Fragments of Horror

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Fragments of Horror
Fragments of Horror.png
Cover of the manga anthology. [a]
(Ma no Kakera)
Written byJunji Ito
Published byThe Asahi Shimbun Company
English publisher
Original runApril 13, 2013April 12, 2014
Wikipe-tan face.svg Anime and manga portal

Fragments of Horror (断片かけら, Ma no Kakera) is a Japanese horror anthology manga series written and illustrated by Junji Ito. It was serialized in Nemuki between April 2013 and February 2014 as seven separate short stories, with an eighth being added for the tankōbon release. Viz Media published it in North America under its Viz Signature imprint. The Junji Ito Collection anime anthology, which premiered in January 2018, adapts several stories from Fragments of Horror.


The book is a collection of eight short stories:

  • "Futon" (布団, Futon)
Sonoka's husband Tomio refuses to leave his futon for fear of "dark nature spirits" that he says are everywhere. Tomio explains that he had a one night stand with a mysterious woman who turned out to be a demon, and that ever since then, he has seen the spirits everywhere he looks. One evening when Sonoka is in bed, she suddenly begins to see them also, and flees the apartment, not returning for an entire month. When she does, she finds Tomio still inside the futon, which is overgrown with a hallucinogenic mold.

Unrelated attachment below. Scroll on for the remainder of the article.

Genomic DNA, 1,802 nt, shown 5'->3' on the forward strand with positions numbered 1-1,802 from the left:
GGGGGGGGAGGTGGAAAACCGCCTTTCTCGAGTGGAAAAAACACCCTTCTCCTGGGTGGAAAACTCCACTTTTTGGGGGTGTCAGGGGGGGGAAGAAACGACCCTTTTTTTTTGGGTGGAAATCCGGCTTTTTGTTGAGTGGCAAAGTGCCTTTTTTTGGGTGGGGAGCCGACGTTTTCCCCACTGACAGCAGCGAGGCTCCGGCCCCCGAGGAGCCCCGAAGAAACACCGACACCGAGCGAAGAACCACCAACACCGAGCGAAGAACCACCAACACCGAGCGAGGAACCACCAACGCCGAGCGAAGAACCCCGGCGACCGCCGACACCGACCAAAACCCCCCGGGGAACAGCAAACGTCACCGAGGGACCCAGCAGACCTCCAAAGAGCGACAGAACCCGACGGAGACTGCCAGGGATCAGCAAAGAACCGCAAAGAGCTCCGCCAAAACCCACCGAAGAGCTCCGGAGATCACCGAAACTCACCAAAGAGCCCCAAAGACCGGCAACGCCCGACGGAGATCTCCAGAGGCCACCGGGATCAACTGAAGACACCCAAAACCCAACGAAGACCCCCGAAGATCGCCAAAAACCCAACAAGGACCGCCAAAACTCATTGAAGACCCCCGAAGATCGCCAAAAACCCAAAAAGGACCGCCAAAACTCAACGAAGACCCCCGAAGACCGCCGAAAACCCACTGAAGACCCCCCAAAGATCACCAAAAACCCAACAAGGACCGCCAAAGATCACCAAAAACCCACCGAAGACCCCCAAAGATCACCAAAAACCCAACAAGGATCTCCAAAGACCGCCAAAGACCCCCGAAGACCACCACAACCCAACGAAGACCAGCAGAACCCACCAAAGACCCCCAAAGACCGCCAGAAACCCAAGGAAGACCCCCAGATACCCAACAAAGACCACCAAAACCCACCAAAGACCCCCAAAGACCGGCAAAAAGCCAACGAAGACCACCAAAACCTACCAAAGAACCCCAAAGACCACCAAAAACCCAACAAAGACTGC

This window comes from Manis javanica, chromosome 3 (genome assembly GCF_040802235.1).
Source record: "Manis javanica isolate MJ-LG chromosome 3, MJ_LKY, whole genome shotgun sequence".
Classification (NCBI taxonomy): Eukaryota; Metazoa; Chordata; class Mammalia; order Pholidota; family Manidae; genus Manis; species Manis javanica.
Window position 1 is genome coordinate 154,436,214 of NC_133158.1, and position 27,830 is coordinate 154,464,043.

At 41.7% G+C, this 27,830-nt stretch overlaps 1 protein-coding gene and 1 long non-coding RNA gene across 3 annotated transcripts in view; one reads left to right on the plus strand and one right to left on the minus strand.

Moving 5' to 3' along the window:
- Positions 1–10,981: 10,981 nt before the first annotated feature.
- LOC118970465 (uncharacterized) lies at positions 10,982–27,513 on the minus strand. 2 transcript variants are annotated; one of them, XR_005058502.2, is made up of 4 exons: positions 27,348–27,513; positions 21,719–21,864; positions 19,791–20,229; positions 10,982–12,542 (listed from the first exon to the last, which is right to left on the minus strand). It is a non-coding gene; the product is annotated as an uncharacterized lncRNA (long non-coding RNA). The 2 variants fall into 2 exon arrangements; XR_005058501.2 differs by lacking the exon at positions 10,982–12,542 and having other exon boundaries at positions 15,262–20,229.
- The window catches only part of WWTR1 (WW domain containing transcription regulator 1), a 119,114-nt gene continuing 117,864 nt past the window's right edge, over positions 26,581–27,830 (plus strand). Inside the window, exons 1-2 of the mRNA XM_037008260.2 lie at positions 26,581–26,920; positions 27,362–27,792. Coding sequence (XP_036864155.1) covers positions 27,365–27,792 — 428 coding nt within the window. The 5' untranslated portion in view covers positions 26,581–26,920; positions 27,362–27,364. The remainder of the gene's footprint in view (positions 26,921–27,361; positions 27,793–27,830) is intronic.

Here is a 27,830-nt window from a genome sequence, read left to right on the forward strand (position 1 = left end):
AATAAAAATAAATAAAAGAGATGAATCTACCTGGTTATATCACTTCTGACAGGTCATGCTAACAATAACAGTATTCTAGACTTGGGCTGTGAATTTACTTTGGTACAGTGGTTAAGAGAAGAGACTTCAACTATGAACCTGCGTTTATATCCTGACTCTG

• "Wooden Spirit" (木造の怪, Mokuzō no Kai)
Megumi's house has recently been designated a Tangible Cultural Property. One day, a woman named Manami Kino visits to see the house, hoping to see it for her architecture class. Claiming to be enamored with the house, which she calls "sexy", she asks if she can board there, and Megumi's father agrees. Eventually, the two are married. One night, however, Megumi stumbles upon Manami rubbing herself naked against the walls of the house. Later, she comes downstairs to find her father frantically trying to scrub away eyes which have suddenly appeared in the floorboards. They escape as the house comes alive around them and transforms into a hideous, hairy lump. Manami has disappeared, presumably having merged with the building, which is subsequently delisted as a national treasure.
  • "Tomio • Red Turtleneck" (富夫・赤いハイネック, Tomio • Akai Hainekku)